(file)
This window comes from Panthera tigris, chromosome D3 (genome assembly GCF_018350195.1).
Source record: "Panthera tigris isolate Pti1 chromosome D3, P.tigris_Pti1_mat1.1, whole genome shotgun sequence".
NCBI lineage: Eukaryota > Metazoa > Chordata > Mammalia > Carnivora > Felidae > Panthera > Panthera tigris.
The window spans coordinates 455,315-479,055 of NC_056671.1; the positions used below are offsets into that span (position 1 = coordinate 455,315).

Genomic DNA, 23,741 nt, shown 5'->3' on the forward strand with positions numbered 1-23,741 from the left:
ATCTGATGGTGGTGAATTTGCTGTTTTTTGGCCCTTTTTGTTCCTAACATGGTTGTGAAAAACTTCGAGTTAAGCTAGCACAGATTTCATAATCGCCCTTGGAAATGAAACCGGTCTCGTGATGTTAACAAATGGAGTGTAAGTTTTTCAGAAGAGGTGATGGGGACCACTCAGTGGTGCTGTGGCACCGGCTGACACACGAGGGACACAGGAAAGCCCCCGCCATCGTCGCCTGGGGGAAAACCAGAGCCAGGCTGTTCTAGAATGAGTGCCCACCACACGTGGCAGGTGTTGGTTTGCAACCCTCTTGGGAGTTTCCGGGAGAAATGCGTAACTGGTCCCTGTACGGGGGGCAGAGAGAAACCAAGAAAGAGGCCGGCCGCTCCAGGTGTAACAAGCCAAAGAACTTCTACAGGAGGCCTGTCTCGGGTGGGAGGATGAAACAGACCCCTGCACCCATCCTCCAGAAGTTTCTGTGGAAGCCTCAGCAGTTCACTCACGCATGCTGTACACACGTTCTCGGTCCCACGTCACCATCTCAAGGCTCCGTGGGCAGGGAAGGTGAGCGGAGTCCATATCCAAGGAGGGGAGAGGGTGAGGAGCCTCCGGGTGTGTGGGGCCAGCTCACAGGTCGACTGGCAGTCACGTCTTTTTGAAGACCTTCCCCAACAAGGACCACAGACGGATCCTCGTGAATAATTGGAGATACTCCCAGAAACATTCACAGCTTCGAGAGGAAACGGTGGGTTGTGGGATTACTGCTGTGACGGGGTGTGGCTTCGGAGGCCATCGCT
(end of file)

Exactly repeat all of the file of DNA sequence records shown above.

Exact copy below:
This window comes from Panthera tigris, chromosome D3 (genome assembly GCF_018350195.1).
Source record: "Panthera tigris isolate Pti1 chromosome D3, P.tigris_Pti1_mat1.1, whole genome shotgun sequence".
NCBI lineage: Eukaryota > Metazoa > Chordata > Mammalia > Carnivora > Felidae > Panthera > Panthera tigris.
The window spans coordinates 455,315-479,055 of NC_056671.1; the positions used below are offsets into that span (position 1 = coordinate 455,315).

Genomic DNA, 23,741 nt, shown 5'->3' on the forward strand with positions numbered 1-23,741 from the left:
ATCTGATGGTGGTGAATTTGCTGTTTTTTGGCCCTTTTTGTTCCTAACATGGTTGTGAAAAACTTCGAGTTAAGCTAGCACAGATTTCATAATCGCCCTTGGAAATGAAACCGGTCTCGTGATGTTAACAAATGGAGTGTAAGTTTTTCAGAAGAGGTGATGGGGACCACTCAGTGGTGCTGTGGCACCGGCTGACACACGAGGGACACAGGAAAGCCCCCGCCATCGTCGCCTGGGGGAAAACCAGAGCCAGGCTGTTCTAGAATGAGTGCCCACCACACGTGGCAGGTGTTGGTTTGCAACCCTCTTGGGAGTTTCCGGGAGAAATGCGTAACTGGTCCCTGTACGGGGGGCAGAGAGAAACCAAGAAAGAGGCCGGCCGCTCCAGGTGTAACAAGCCAAAGAACTTCTACAGGAGGCCTGTCTCGGGTGGGAGGATGAAACAGACCCCTGCACCCATCCTCCAGAAGTTTCTGTGGAAGCCTCAGCAGTTCACTCACGCATGCTGTACACACGTTCTCGGTCCCACGTCACCATCTCAAGGCTCCGTGGGCAGGGAAGGTGAGCGGAGTCCATATCCAAGGAGGGGAGAGGGTGAGGAGCCTCCGGGTGTGTGGGGCCAGCTCACAGGTCGACTGGCAGTCACGTCTTTTTGAAGACCTTCCCCAACAAGGACCACAGACGGATCCTCGTGAATAATTGGAGATACTCCCAGAAACATTCACAGCTTCGAGAGGAAACGGTGGGTTGTGGGATTACTGCTGTGACGGGGTGTGGCTTCGGAGGCCATCGCT